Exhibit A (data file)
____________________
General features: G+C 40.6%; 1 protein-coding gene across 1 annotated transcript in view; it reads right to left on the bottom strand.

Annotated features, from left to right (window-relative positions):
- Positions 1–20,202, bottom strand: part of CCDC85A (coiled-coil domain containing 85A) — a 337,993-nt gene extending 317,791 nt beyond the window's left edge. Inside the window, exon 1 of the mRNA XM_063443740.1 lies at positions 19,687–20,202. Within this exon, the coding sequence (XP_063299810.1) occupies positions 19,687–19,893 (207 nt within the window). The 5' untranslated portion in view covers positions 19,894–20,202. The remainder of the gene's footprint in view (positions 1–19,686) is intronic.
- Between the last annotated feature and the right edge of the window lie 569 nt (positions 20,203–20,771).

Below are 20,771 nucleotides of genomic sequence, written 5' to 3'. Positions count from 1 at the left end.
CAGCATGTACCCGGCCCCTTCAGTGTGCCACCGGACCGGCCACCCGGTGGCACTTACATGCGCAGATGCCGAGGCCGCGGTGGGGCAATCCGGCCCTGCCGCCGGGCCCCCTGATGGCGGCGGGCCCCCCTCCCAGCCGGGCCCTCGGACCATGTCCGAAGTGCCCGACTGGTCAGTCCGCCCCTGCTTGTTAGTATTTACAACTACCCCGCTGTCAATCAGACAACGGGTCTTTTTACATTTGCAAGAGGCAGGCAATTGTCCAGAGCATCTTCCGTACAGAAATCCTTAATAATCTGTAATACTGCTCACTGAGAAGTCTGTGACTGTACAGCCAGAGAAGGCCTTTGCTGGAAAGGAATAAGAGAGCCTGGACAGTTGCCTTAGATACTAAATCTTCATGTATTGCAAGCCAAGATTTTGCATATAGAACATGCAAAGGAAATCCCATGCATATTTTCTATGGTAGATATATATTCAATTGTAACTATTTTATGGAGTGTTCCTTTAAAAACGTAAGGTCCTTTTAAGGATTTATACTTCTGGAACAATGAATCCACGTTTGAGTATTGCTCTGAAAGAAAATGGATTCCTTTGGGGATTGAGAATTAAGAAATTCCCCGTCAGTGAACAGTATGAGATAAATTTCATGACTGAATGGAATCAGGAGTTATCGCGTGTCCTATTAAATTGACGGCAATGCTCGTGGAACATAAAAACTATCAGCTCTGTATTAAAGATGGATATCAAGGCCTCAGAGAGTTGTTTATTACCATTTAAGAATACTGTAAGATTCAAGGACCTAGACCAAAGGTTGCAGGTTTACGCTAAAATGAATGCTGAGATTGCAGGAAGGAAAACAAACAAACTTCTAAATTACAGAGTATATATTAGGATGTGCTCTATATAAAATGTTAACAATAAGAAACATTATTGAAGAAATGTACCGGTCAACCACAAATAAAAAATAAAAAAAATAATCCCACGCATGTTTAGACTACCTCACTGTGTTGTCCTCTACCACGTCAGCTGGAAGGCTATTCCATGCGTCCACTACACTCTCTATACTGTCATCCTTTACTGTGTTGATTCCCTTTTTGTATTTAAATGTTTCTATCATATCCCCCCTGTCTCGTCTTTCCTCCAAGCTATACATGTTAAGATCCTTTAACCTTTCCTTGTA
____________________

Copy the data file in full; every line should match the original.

General features: G+C 40.6%; 1 protein-coding gene across 1 annotated transcript in view; it reads right to left on the bottom strand.

Annotated features, from left to right (window-relative positions):
- Positions 1–20,202, bottom strand: part of CCDC85A (coiled-coil domain containing 85A) — a 337,993-nt gene extending 317,791 nt beyond the window's left edge. Inside the window, exon 1 of the mRNA XM_063443740.1 lies at positions 19,687–20,202. Within this exon, the coding sequence (XP_063299810.1) occupies positions 19,687–19,893 (207 nt within the window). The 5' untranslated portion in view covers positions 19,894–20,202. The remainder of the gene's footprint in view (positions 1–19,686) is intronic.
- Between the last annotated feature and the right edge of the window lie 569 nt (positions 20,203–20,771).

Below are 20,771 nucleotides of genomic sequence, written 5' to 3'. Positions count from 1 at the left end.
CAGCATGTACCCGGCCCCTTCAGTGTGCCACCGGACCGGCCACCCGGTGGCACTTACATGCGCAGATGCCGAGGCCGCGGTGGGGCAATCCGGCCCTGCCGCCGGGCCCCCTGATGGCGGCGGGCCCCCCTCCCAGCCGGGCCCTCGGACCATGTCCGAAGTGCCCGACTGGTCAGTCCGCCCCTGCTTGTTAGTATTTACAACTACCCCGCTGTCAATCAGACAACGGGTCTTTTTACATTTGCAAGAGGCAGGCAATTGTCCAGAGCATCTTCCGTACAGAAATCCTTAATAATCTGTAATACTGCTCACTGAGAAGTCTGTGACTGTACAGCCAGAGAAGGCCTTTGCTGGAAAGGAATAAGAGAGCCTGGACAGTTGCCTTAGATACTAAATCTTCATGTATTGCAAGCCAAGATTTTGCATATAGAACATGCAAAGGAAATCCCATGCATATTTTCTATGGTAGATATATATTCAATTGTAACTATTTTATGGAGTGTTCCTTTAAAAACGTAAGGTCCTTTTAAGGATTTATACTTCTGGAACAATGAATCCACGTTTGAGTATTGCTCTGAAAGAAAATGGATTCCTTTGGGGATTGAGAATTAAGAAATTCCCCGTCAGTGAACAGTATGAGATAAATTTCATGACTGAATGGAATCAGGAGTTATCGCGTGTCCTATTAAATTGACGGCAATGCTCGTGGAACATAAAAACTATCAGCTCTGTATTAAAGATGGATATCAAGGCCTCAGAGAGTTGTTTATTACCATTTAAGAATACTGTAAGATTCAAGGACCTAGACCAAAGGTTGCAGGTTTACGCTAAAATGAATGCTGAGATTGCAGGAAGGAAAACAAACAAACTTCTAAATTACAGAGTATATATTAGGATGTGCTCTATATAAAATGTTAACAATAAGAAACATTATTGAAGAAATGTACCGGTCAACCACAAATAAAAAATAAAAAAAATAATCCCACGCATGTTTAGACTACCTCACTGTGTTGTCCTCTACCACGTCAGCTGGAAGGCTATTCCATGCGTCCACTACACTCTCTATACTGTCATCCTTTACTGTGTTGATTCCCTTTTTGTATTTAAATGTTTCTATCATATCCCCCCTGTCTCGTCTTTCCTCCAAGCTATACATGTTAAGATCCTTTAACCTTTCCTTGTA